“It helps,” Caldwell-Pope said of 25-day restriction allowing him to continue to play basketball. “With the court situation, we came up with the agreement that I still get to carry on with my season but only in the state of California for the 25-day restriction that I have. I was blessed that I am able to continue to play ball.”

“It was always a possibility that I would continue to play,” the guard added. “I just had agreed to some restrictions in order for me to continue to play.”

“As a result of his professional basketball work schedule, the court has modified the sentence and released him from probation early so long as he completes an intensive program over the next 25 days. There will be some travel restrictions, but we are pleased that Kentavious will now continue with his NBA season and move forward in a positive manner from this experience.”

Caldwell-Pope, who signed a one-year, $18-million contract with the Lakers as a free agent, is averaging 14.2 points, 4.9 rebounds and 1.8 steals while shooting 36.1% from 3-point range. The Lakers have leaned on Caldwell-Pope, 24, to provide veteran leadership, turn the Lakers’ defense around and at times be the team’s closer in close games.

“He is one of those guys that hits big shots for us and when you are on the road you can stall out a little bit like we have a tendency to do from time to time and he is somebody that can get it going and hit two or three straight jumpers or make a big play on defense or get a steal for us,” Lakers coach Luke Walton said. “There are things from both ends of the floor that we will miss from him. But it was nice having him back with us today in practice.”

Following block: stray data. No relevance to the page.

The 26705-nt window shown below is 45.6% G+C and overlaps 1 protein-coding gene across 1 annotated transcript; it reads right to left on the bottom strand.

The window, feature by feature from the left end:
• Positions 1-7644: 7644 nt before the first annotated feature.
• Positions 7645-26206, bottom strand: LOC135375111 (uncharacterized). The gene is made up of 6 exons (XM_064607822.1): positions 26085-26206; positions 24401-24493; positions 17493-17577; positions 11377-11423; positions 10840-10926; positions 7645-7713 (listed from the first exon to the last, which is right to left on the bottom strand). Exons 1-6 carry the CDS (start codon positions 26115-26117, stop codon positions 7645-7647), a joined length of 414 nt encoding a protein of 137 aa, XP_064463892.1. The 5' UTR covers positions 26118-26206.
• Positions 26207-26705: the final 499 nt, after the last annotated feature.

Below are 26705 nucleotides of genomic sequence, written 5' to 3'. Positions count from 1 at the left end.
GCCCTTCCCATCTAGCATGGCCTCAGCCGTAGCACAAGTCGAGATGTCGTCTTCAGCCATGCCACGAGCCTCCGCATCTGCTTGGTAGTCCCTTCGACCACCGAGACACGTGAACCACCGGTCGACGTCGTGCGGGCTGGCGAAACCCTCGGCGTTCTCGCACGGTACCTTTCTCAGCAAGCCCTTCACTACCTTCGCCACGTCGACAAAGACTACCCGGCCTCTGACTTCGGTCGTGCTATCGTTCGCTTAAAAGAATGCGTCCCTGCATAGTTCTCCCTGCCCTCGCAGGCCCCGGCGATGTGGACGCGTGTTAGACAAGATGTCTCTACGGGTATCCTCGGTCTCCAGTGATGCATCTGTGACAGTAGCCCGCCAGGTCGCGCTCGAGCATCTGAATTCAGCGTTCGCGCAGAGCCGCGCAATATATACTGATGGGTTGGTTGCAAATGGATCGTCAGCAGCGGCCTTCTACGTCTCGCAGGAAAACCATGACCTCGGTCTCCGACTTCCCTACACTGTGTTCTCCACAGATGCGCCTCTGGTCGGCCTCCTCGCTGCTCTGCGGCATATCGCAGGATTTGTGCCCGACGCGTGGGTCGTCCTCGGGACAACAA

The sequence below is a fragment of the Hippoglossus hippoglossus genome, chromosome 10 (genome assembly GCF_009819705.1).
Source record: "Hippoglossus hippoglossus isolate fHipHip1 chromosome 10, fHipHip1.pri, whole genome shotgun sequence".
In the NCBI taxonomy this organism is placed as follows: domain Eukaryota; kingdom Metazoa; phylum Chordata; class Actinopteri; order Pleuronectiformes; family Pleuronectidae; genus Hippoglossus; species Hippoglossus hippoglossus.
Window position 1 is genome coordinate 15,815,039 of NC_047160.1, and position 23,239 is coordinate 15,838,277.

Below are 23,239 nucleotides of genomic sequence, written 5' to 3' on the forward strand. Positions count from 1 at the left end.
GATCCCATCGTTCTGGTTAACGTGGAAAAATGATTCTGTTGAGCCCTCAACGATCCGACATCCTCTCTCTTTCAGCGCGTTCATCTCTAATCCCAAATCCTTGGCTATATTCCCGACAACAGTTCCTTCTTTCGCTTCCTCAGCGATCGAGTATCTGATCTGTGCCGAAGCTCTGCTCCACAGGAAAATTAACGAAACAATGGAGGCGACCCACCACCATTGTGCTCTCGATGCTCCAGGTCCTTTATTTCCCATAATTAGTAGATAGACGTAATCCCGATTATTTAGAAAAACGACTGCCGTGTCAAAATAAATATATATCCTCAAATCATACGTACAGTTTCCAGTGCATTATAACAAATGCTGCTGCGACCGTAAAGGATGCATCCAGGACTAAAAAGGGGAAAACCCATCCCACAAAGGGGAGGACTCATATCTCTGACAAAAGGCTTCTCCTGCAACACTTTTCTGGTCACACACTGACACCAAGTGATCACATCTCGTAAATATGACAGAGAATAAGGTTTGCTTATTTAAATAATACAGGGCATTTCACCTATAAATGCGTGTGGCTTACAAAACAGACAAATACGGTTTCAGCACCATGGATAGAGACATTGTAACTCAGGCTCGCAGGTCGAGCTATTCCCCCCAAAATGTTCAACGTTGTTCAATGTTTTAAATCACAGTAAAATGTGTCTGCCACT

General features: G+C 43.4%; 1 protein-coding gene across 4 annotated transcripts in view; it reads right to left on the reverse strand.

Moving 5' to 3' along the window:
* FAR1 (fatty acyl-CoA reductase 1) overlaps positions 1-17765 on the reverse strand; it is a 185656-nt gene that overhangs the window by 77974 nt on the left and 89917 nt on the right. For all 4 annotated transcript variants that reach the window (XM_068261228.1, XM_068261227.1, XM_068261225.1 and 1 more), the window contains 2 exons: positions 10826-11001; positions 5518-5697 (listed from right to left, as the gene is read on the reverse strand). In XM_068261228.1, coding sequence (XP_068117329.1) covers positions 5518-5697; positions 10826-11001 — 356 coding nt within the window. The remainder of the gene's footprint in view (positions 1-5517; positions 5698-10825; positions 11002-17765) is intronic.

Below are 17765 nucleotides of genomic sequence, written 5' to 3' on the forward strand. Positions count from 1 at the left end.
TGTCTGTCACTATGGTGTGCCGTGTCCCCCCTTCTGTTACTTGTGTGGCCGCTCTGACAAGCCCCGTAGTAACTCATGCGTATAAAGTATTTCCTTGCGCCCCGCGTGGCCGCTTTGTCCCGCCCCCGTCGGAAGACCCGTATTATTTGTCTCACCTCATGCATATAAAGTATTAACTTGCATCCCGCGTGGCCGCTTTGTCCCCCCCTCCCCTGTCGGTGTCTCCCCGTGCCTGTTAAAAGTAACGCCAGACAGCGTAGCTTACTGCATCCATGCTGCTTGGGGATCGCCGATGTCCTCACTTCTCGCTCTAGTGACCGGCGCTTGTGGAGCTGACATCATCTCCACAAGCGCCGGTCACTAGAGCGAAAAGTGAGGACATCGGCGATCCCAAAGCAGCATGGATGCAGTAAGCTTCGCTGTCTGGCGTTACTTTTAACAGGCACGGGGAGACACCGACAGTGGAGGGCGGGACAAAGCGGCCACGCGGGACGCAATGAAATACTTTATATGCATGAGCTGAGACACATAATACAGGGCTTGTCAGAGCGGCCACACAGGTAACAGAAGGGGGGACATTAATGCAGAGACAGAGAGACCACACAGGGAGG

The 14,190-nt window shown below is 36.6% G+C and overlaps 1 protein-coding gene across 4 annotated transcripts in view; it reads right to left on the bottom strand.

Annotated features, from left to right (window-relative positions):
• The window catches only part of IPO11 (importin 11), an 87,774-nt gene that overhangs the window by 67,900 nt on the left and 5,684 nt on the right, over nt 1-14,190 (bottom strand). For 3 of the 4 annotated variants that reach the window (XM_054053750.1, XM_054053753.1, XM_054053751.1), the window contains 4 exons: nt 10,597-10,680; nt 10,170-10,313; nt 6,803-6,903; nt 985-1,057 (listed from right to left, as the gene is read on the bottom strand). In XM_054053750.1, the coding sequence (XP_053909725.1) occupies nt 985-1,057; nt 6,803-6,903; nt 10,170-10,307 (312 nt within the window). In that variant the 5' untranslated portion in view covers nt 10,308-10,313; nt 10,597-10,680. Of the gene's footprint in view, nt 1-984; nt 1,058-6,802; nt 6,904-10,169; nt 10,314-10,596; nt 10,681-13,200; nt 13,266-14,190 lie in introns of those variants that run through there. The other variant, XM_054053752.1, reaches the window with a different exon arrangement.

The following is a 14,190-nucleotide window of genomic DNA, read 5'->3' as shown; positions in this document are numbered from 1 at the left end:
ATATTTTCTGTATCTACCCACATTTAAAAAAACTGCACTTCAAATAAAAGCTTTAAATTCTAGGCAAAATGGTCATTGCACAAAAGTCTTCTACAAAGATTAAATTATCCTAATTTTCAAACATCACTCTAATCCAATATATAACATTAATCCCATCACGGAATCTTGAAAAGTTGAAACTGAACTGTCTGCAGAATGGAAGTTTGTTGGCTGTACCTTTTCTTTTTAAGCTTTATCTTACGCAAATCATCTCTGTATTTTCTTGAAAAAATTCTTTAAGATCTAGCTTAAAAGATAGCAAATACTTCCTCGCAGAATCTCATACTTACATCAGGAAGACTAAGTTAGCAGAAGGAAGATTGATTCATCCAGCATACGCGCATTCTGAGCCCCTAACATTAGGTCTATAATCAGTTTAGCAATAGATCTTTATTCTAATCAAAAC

On Saturday, the Lakers released a statement saying the team is “abiding by the terms of a program for Kentavious that were established for him by a court in the state of Michigan.”

Caldwell-Pope was suspended under the NBA’s personal conduct policy for the Lakers’ first two games of the season. The Lakers started rookie guard Josh Hart in place of Caldwell-Pope in Cleveland and Hart responded with a career-high 11 points and 10 rebounds in his first start.

“It has been very disappointing to me as well, as far as my teammates, I feel like I let them down as well, my coaches, the organization,” Caldwell-Pope said. “I just have to deal with this legal situation that came with it.”

NBA Agent Andy Miller relinquishes NBPA certification amid FBI probe

Adrian Wojnarowski | ESPN | 12/6/2018 11:24 AM CT


Andy Miller, one of the NBA’s most prominent player agents, has relinquished his National Basketball Players Association certification and will no longer represent players in contract negotiations, according to a union memo distributed on Wednesday.

Miller, who was representing dozens of NBA players including Kyle LowryKristaps Porzingis and Serge Ibaka, is considered to be part of the FBI’s probe into college basketball.